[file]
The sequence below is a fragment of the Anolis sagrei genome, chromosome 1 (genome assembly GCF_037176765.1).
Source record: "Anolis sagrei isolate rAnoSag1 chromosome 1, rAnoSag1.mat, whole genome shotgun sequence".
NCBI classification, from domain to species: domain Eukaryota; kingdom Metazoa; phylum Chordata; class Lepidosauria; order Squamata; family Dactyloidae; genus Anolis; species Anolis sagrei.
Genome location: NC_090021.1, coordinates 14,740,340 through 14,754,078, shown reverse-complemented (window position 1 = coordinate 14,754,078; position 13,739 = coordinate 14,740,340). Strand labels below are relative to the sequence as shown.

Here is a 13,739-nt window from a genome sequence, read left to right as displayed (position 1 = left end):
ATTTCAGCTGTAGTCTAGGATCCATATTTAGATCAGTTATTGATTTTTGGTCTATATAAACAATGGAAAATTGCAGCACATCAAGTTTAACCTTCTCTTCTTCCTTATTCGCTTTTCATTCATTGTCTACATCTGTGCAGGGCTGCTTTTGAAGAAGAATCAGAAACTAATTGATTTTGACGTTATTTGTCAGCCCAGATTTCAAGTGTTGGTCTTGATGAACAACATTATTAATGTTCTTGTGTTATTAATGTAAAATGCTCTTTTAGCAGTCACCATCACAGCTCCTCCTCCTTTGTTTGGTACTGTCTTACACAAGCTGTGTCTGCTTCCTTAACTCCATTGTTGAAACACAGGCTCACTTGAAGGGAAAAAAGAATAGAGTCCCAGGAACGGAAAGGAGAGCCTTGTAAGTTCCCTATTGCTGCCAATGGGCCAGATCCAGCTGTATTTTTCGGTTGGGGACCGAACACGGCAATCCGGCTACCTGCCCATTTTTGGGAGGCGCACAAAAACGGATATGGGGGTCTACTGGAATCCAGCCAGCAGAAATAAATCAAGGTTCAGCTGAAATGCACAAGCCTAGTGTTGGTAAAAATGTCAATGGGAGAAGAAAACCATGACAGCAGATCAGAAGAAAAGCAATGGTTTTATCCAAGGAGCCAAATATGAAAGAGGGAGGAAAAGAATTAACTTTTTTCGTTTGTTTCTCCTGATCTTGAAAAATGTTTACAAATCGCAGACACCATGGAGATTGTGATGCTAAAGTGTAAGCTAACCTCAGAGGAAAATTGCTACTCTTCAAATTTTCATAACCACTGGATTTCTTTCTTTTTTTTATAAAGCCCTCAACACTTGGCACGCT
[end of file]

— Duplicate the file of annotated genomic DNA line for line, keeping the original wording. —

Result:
The sequence below is a fragment of the Anolis sagrei genome, chromosome 1 (genome assembly GCF_037176765.1).
Source record: "Anolis sagrei isolate rAnoSag1 chromosome 1, rAnoSag1.mat, whole genome shotgun sequence".
NCBI classification, from domain to species: domain Eukaryota; kingdom Metazoa; phylum Chordata; class Lepidosauria; order Squamata; family Dactyloidae; genus Anolis; species Anolis sagrei.
Genome location: NC_090021.1, coordinates 14,740,340 through 14,754,078, shown reverse-complemented (window position 1 = coordinate 14,754,078; position 13,739 = coordinate 14,740,340). Strand labels below are relative to the sequence as shown.

Here is a 13,739-nt window from a genome sequence, read left to right as displayed (position 1 = left end):
ATTTCAGCTGTAGTCTAGGATCCATATTTAGATCAGTTATTGATTTTTGGTCTATATAAACAATGGAAAATTGCAGCACATCAAGTTTAACCTTCTCTTCTTCCTTATTCGCTTTTCATTCATTGTCTACATCTGTGCAGGGCTGCTTTTGAAGAAGAATCAGAAACTAATTGATTTTGACGTTATTTGTCAGCCCAGATTTCAAGTGTTGGTCTTGATGAACAACATTATTAATGTTCTTGTGTTATTAATGTAAAATGCTCTTTTAGCAGTCACCATCACAGCTCCTCCTCCTTTGTTTGGTACTGTCTTACACAAGCTGTGTCTGCTTCCTTAACTCCATTGTTGAAACACAGGCTCACTTGAAGGGAAAAAAGAATAGAGTCCCAGGAACGGAAAGGAGAGCCTTGTAAGTTCCCTATTGCTGCCAATGGGCCAGATCCAGCTGTATTTTTCGGTTGGGGACCGAACACGGCAATCCGGCTACCTGCCCATTTTTGGGAGGCGCACAAAAACGGATATGGGGGTCTACTGGAATCCAGCCAGCAGAAATAAATCAAGGTTCAGCTGAAATGCACAAGCCTAGTGTTGGTAAAAATGTCAATGGGAGAAGAAAACCATGACAGCAGATCAGAAGAAAAGCAATGGTTTTATCCAAGGAGCCAAATATGAAAGAGGGAGGAAAAGAATTAACTTTTTTCGTTTGTTTCTCCTGATCTTGAAAAATGTTTACAAATCGCAGACACCATGGAGATTGTGATGCTAAAGTGTAAGCTAACCTCAGAGGAAAATTGCTACTCTTCAAATTTTCATAACCACTGGATTTCTTTCTTTTTTTTATAAAGCCCTCAACACTTGGCACGCT